Ph.D., University of Arizona
M.A., University of Arizona
B.A., University of Kansas
Professor Dean is an environmental anthropologist whose research focuses on conservation and development in Tanzania and Zanzibar. She situates her anthropological work within the interdisciplinary subfield of political ecology, and she is particularly interested in how control of land and resources is negotiated and ordered based on gender, age, ethnicity, class, political affiliation, and institutional status. Her ongoing work considers a variety of topics of both emergent and persistent concern to community members, including forest and marine conservation, “participatory” resource management, knowledge production, gendered identity, alternative energy development, land rights, and political authority. Her recent publications include articles in the journals Human Organization and the Journal of Contemporary African Studies.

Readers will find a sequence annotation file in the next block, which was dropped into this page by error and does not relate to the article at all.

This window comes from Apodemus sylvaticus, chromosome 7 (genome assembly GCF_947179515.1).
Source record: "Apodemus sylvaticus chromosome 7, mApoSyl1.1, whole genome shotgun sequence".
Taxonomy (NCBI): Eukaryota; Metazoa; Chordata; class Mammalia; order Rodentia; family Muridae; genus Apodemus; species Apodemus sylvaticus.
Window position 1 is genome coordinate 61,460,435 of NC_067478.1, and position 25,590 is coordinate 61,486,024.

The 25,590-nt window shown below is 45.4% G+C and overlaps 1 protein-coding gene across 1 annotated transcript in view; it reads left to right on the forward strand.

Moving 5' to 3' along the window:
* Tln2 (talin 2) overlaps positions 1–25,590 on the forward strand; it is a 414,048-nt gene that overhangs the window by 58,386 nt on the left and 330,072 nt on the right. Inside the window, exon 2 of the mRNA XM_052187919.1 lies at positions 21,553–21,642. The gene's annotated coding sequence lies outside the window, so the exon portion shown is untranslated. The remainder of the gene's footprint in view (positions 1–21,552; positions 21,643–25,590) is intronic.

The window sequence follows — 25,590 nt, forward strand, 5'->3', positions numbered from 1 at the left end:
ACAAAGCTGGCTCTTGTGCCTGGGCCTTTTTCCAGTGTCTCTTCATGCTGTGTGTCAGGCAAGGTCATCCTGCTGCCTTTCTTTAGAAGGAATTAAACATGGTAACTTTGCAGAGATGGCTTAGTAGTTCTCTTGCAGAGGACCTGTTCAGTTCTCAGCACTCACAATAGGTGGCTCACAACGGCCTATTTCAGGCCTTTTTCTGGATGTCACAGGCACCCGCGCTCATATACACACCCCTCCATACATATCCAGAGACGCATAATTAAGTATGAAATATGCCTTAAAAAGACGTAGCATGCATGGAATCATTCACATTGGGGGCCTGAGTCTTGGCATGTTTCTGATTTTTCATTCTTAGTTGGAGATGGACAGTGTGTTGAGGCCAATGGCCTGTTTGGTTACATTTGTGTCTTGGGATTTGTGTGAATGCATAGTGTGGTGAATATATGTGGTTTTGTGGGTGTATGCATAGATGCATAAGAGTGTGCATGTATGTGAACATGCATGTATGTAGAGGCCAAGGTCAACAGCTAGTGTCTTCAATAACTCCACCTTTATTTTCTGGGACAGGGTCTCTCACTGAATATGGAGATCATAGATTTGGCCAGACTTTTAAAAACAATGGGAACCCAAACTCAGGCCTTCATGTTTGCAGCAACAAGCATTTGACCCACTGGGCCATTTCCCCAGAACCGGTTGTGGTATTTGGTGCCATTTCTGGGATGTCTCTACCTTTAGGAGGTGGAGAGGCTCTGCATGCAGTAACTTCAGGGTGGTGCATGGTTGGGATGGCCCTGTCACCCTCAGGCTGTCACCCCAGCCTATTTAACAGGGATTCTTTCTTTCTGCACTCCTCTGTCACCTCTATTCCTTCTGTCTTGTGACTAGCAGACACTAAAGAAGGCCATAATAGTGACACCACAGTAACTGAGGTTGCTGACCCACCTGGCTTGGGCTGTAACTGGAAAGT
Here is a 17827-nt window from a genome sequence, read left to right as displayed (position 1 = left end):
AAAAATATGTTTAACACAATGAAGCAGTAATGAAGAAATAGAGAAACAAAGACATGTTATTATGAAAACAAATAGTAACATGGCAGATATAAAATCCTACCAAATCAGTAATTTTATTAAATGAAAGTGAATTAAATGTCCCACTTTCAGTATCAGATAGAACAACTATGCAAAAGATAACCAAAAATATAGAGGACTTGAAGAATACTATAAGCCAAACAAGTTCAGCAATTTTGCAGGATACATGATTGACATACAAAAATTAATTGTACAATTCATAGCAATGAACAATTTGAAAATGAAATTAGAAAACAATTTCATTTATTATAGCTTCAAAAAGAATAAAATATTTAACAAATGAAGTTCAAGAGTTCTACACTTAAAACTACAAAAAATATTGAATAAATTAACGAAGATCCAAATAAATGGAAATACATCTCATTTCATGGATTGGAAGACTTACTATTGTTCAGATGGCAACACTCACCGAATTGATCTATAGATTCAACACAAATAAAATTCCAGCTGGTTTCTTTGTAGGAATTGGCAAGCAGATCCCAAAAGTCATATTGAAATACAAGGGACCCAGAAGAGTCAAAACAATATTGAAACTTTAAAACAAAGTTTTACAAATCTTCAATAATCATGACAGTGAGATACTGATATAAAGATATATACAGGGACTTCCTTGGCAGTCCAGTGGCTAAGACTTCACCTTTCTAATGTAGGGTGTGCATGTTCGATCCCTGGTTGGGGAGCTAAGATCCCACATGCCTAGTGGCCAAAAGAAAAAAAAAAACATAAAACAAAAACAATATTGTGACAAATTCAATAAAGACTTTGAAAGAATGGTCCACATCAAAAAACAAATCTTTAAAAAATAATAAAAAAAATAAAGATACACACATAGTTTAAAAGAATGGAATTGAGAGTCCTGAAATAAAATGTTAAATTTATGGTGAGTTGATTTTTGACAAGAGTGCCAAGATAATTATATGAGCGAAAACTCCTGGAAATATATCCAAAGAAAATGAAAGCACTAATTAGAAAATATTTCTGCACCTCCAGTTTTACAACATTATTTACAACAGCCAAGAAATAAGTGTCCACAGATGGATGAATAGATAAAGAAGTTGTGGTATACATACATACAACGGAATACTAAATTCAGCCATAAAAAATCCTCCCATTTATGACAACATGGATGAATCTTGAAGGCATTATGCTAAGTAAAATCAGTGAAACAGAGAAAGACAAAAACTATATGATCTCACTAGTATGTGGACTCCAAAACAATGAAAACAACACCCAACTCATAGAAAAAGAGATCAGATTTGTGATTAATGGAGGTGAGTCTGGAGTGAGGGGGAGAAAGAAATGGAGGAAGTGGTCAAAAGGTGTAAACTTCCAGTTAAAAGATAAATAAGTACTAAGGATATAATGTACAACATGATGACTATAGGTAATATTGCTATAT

At New College, Professor Dean also coordinates the Sarasota Water Oral History Project, This collaboration with Sarasota County and the Water Atlas explores how water resources are understood and remembered by local residents. Student participants in the project explore the theory and methodology of oral history, conduct in-depth oral history interviews with local residents, and create narrative audio-visual presentations which are archived and available online.
Development in an Anthropological Context
Ethnography: Theory and Practice